cooking. Although in some camp schemes a late lunch was the big meal of
the day, Gidney scheduled the main meal in the evening, to insure no one
missed any of the Scoutcraft instruction.
TOP The program
of the first course was summarized by Gidney:
- Patrols formed - Practiced calls, etc. - Drill with staves - Troop
formation - Patrol formation on the march (by day and night) -- Scouts'
pace --Typical investiture - "Erogonyama" chorus -- -How to "break" the
flag -- Camp hygiene -- physical exercises (the six from "Scouting for
Campcraft -- (a)
Campsites. Selection -- Sanitation -- Fires -- Pitching and Striking camps
(b) Camp expedients. – Illuminations – Kitchen Implements -- Beds and
sleeping appliances -- Personal comforts -- Camp tidiness – Tent
expedients -- Miscellaneous.
Pioneering. -- (a)
Axmanship - Felling – Use of crosscut saw, wedges, grindstone -- Use care
of knife. (b) Construction.—Rope and trestle bridge building across water
-- Simple and swinging derrick -- Use of tackle.
Woodcraft. - (a)
Birds and animals. -- Those found in the locality, their habits and uses
-- Use of Nature notebook. (b) Trees, - How to identify them near to and
far off during four seasons -- How to get the Scout keen on the subject.
Signcraft. – (a)
Signaling – Hand – Whistle -- Smoke - How to teach Semaphore and Morse
–Pitfalls to avoid. (b) Nature trails. (c) Sand tracking (carried out by
the Chief Scout).
Games. -- (a)
Scouting.—Description and actual playing of each type. (b) Camp. - Played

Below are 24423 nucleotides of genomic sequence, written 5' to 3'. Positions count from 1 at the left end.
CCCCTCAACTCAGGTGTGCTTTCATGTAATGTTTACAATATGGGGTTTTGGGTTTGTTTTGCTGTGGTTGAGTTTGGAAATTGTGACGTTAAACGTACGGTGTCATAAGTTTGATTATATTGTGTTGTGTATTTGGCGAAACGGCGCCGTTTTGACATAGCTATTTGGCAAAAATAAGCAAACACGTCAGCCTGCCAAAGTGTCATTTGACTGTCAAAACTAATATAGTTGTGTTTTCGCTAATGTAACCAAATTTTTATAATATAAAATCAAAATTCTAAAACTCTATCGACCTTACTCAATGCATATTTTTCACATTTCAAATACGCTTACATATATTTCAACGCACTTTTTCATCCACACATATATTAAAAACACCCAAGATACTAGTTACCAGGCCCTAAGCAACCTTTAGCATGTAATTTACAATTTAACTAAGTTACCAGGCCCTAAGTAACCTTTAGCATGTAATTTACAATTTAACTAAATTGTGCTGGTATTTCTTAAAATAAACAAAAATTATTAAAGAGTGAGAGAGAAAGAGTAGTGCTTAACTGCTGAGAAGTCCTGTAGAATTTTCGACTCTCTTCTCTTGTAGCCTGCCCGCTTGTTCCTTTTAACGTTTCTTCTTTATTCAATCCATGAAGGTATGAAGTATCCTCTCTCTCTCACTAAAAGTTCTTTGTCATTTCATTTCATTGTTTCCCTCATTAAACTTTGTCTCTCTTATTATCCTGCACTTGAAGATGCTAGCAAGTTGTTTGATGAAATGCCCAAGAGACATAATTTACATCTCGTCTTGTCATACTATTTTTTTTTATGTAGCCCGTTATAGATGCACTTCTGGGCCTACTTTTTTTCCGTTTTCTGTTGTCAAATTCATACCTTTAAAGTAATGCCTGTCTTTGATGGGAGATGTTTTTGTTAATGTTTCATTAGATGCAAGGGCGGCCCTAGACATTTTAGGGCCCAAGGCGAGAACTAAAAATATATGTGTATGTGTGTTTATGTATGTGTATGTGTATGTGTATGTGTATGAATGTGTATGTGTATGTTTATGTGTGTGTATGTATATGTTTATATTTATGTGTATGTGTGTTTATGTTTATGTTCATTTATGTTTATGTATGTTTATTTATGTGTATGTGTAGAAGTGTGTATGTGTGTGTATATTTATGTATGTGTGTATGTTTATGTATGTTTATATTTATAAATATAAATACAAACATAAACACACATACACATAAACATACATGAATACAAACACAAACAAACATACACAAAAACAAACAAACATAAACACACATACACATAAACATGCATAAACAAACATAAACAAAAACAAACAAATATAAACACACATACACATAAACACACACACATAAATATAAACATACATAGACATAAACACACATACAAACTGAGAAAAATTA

for one hour each day.
Fieldwork. -- (a)
Measurements.—Personal Distances -- Heights – Areas – River Widths. (b)
Mapping. – How to read – making sketch maps. Prismatic compass – Panoramic
drawing – Reports.
Study Circle Work. -
(a) "Aids to Scoutmastership," (b) Headquarters "Book of Rules." (c)
"Rules for Rover Scouts and Wolf Cubs," (d) "Our Aims, Methods and Needs."
(e) "Sunday and the Scout."
Patrols sent out separately with sealed orders to from various points
across Epping Forest, for eight-hour stretch - Leaf collecting - Report of
journey - Sketch map of trek - Panoramic drawing from given point,
The first Wood Badge feast
was not prepared by the course participants, but was held in London at the
Scout's Club, where Everett treated them to lunch. They then enjoyed a
tour of Imperial Headquarters, and a final talk the Chief Scout, who
encouraged each participant to start a course in his neighborhood using
Aids to Scoutmastership as a guide.
Click here for many more details on early Wood Badge, including
participants, memories, details on early beads, early camp memories,
The story of
Baden-Powell's early Scoutmaster training efforts and much of the
information on the first Wood Badge course can be found in E.E. "Josh"
Reynolds the "The Scout Movement" (Oxford University Press, 1950),
Reynolds was an early Scouter and come to Gilwell as a Deputy Camp Chief
include two books published by The Scout Association , The Gilwell Book
(10th edition, 1965) Gilwell Story (1969), the latter written by The Scout
Association's veteran General Editor, Rex Hazlewood, M.B.E., a Gilwell
Deputy Camp Chief for more than 30 years.
information on the staff, weather, and program for the first course is
from Gidney's report, "Scoutmasters' Training Course" in the Headquarters
Gazette, October 1919, page 189. This material, together with the
announcement of the first course, the roster of participants in the first
course and facts relating to the Dinizulu beads, comes from the archives
of The Scout Association, and was graciously provided by the Archivist,
Paul Moynihan, and his predecessor, Graham A. Coombe.
Council, Boy Scouts of America
PO Box 399 Jefferson, GA 30549